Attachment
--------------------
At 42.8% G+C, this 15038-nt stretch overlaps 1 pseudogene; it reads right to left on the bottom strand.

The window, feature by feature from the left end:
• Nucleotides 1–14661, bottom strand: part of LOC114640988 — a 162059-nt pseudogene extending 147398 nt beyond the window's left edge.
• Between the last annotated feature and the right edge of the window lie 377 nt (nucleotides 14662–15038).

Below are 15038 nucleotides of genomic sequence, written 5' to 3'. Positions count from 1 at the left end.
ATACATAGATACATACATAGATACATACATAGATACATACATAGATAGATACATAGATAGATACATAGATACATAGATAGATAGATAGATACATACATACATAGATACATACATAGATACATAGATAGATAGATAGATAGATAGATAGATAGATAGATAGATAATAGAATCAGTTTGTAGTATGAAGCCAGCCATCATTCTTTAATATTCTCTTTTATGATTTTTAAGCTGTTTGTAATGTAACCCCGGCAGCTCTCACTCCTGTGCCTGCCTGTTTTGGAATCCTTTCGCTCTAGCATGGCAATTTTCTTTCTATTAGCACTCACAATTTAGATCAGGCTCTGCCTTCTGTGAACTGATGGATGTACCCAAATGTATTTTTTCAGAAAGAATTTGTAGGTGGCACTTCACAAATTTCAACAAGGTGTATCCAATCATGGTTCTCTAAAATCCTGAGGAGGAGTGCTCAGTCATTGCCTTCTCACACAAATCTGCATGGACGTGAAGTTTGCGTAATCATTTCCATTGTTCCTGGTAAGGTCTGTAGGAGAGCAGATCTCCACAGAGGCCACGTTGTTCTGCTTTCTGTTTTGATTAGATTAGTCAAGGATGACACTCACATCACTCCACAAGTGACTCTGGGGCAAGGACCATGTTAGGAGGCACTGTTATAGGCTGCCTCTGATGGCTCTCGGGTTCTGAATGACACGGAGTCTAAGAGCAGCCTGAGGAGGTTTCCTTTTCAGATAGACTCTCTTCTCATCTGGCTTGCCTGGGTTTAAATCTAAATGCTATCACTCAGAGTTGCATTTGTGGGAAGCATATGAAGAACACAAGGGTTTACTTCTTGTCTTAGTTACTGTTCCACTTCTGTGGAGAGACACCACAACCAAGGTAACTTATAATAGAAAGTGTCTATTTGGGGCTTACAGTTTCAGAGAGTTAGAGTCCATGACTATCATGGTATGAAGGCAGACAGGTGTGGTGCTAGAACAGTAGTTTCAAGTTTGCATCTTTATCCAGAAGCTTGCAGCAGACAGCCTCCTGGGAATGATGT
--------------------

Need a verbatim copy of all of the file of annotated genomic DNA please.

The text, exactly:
At 42.8% G+C, this 15038-nt stretch overlaps 1 pseudogene; it reads right to left on the bottom strand.

The window, feature by feature from the left end:
• Nucleotides 1–14661, bottom strand: part of LOC114640988 — a 162059-nt pseudogene extending 147398 nt beyond the window's left edge.
• Between the last annotated feature and the right edge of the window lie 377 nt (nucleotides 14662–15038).

Below are 15038 nucleotides of genomic sequence, written 5' to 3'. Positions count from 1 at the left end.
ATACATAGATACATACATAGATACATACATAGATACATACATAGATAGATACATAGATAGATACATAGATACATAGATAGATAGATAGATACATACATACATAGATACATACATAGATACATAGATAGATAGATAGATAGATAGATAGATAGATAGATAGATAATAGAATCAGTTTGTAGTATGAAGCCAGCCATCATTCTTTAATATTCTCTTTTATGATTTTTAAGCTGTTTGTAATGTAACCCCGGCAGCTCTCACTCCTGTGCCTGCCTGTTTTGGAATCCTTTCGCTCTAGCATGGCAATTTTCTTTCTATTAGCACTCACAATTTAGATCAGGCTCTGCCTTCTGTGAACTGATGGATGTACCCAAATGTATTTTTTCAGAAAGAATTTGTAGGTGGCACTTCACAAATTTCAACAAGGTGTATCCAATCATGGTTCTCTAAAATCCTGAGGAGGAGTGCTCAGTCATTGCCTTCTCACACAAATCTGCATGGACGTGAAGTTTGCGTAATCATTTCCATTGTTCCTGGTAAGGTCTGTAGGAGAGCAGATCTCCACAGAGGCCACGTTGTTCTGCTTTCTGTTTTGATTAGATTAGTCAAGGATGACACTCACATCACTCCACAAGTGACTCTGGGGCAAGGACCATGTTAGGAGGCACTGTTATAGGCTGCCTCTGATGGCTCTCGGGTTCTGAATGACACGGAGTCTAAGAGCAGCCTGAGGAGGTTTCCTTTTCAGATAGACTCTCTTCTCATCTGGCTTGCCTGGGTTTAAATCTAAATGCTATCACTCAGAGTTGCATTTGTGGGAAGCATATGAAGAACACAAGGGTTTACTTCTTGTCTTAGTTACTGTTCCACTTCTGTGGAGAGACACCACAACCAAGGTAACTTATAATAGAAAGTGTCTATTTGGGGCTTACAGTTTCAGAGAGTTAGAGTCCATGACTATCATGGTATGAAGGCAGACAGGTGTGGTGCTAGAACAGTAGTTTCAAGTTTGCATCTTTATCCAGAAGCTTGCAGCAGACAGCCTCCTGGGAATGATGT